Reconstruction Using a Pedunculated Gastric Tube with Duodenal Transection After Esophagectomy and Pharyngolaryngectomy
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Gastric conduit ischemia is sometimes correlated with anastomosis-related morbidities after esophagectomy and pharyngolaryngectomy.1 – 5 A lack of connection between the right and left gastroepiploic vessels and intraoperative injury to these vessels could cause conduit ischemia. In addition, tensioned anastomosis due to a short gastric tube also could contribute to anastomotic leaks. This report introduces a reconstruction technique using a pedunculated gastric tube with duodenal transection for these cases.
Creation of a gastric tube in the greater curvature of the stomach is performed with linear staplers. Only the right gastroepiploic vessels are preserved. The gastric tube is finally fashioned with a width of approximately 4 cm. The peripheral right gastroepiploic vessels to the pylorus are sacrificed. After the bulbs are transected, a pedunculated gastric tube is moved, with confirmation whether it has sufficient length for anastomosis in the neck. After the anal side of the gastric tube is transected, Roux-en-Y gastrointestinal anastomosis is performed. Finally, esophagogastric or pharyngogastric anastomosis is performed.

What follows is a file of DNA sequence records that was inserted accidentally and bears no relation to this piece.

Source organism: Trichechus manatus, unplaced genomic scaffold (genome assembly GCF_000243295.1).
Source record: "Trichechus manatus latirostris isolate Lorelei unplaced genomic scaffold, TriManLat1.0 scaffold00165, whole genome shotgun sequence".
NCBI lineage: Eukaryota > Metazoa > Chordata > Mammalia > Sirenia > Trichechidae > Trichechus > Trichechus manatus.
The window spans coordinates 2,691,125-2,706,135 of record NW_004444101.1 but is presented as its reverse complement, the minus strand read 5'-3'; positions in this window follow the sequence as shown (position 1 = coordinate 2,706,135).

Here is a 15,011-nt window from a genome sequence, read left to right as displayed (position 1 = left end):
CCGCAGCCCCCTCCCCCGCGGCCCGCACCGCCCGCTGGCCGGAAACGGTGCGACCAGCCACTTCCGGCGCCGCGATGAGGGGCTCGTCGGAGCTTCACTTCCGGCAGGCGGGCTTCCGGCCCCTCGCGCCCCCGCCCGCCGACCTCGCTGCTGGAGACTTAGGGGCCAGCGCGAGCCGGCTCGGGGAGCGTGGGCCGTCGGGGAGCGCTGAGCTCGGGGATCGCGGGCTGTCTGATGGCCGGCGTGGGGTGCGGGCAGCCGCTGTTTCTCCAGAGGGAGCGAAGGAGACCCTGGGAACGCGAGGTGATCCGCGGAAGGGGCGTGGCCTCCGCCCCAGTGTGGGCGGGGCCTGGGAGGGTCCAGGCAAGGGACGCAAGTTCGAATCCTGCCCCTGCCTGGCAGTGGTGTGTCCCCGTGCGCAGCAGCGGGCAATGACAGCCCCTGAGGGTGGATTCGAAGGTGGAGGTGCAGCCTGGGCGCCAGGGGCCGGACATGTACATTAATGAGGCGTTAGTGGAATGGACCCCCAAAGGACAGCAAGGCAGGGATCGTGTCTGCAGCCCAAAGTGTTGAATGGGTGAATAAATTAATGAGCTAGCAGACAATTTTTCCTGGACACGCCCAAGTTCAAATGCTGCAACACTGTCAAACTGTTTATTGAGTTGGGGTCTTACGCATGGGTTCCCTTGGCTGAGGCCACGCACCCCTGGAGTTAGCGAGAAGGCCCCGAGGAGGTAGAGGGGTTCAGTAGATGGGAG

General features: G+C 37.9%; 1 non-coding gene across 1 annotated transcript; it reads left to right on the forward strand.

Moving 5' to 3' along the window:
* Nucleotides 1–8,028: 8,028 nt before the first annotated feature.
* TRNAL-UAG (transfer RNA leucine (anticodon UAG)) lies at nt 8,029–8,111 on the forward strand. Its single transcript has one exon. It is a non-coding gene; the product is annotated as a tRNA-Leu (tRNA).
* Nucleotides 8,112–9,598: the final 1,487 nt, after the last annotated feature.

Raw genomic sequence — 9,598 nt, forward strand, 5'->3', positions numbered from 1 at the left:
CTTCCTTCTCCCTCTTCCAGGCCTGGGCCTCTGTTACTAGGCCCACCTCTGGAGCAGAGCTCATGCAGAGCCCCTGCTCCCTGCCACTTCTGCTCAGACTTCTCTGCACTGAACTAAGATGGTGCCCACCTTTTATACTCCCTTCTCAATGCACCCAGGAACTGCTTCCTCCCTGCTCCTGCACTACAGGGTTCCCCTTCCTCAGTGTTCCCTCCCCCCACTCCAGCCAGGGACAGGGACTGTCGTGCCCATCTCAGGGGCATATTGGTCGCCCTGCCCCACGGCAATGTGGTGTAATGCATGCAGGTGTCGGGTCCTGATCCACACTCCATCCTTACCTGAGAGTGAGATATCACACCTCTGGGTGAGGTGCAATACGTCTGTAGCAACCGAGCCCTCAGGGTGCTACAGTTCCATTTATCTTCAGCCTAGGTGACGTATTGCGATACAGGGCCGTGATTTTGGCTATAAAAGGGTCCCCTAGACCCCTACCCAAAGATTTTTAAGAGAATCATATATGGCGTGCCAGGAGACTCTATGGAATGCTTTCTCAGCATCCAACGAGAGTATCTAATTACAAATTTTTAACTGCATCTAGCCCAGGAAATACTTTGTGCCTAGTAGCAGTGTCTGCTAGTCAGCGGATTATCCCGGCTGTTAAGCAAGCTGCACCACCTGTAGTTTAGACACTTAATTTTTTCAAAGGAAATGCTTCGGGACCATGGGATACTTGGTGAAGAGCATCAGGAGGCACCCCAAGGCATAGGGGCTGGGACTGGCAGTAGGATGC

Between November 2011 and September 2014, 18 patients underwent the reported reconstruction technique due to short gastric tubes in 10 patients and a lack of connection between the right and left gastroepiploic vessels in 8 patients. Anastomotic leaks occurred in three patients (16.7 %), conduit necrosis in no patients, and strictures in no patients, respectively. Two patients had an anastomotic grade 2 leak, and one patient had an anastomotic grade 3 leak.
The current reconstruction technique is a good alternative for patients at risk of conduit ischemia and patients with a short gastric tube after esophagectomy and pharyngolaryngectomy.
KeywordsAnastomotic Leak Reconstruction Technique Gastric Tube Indocyanine Green Linear Stapler
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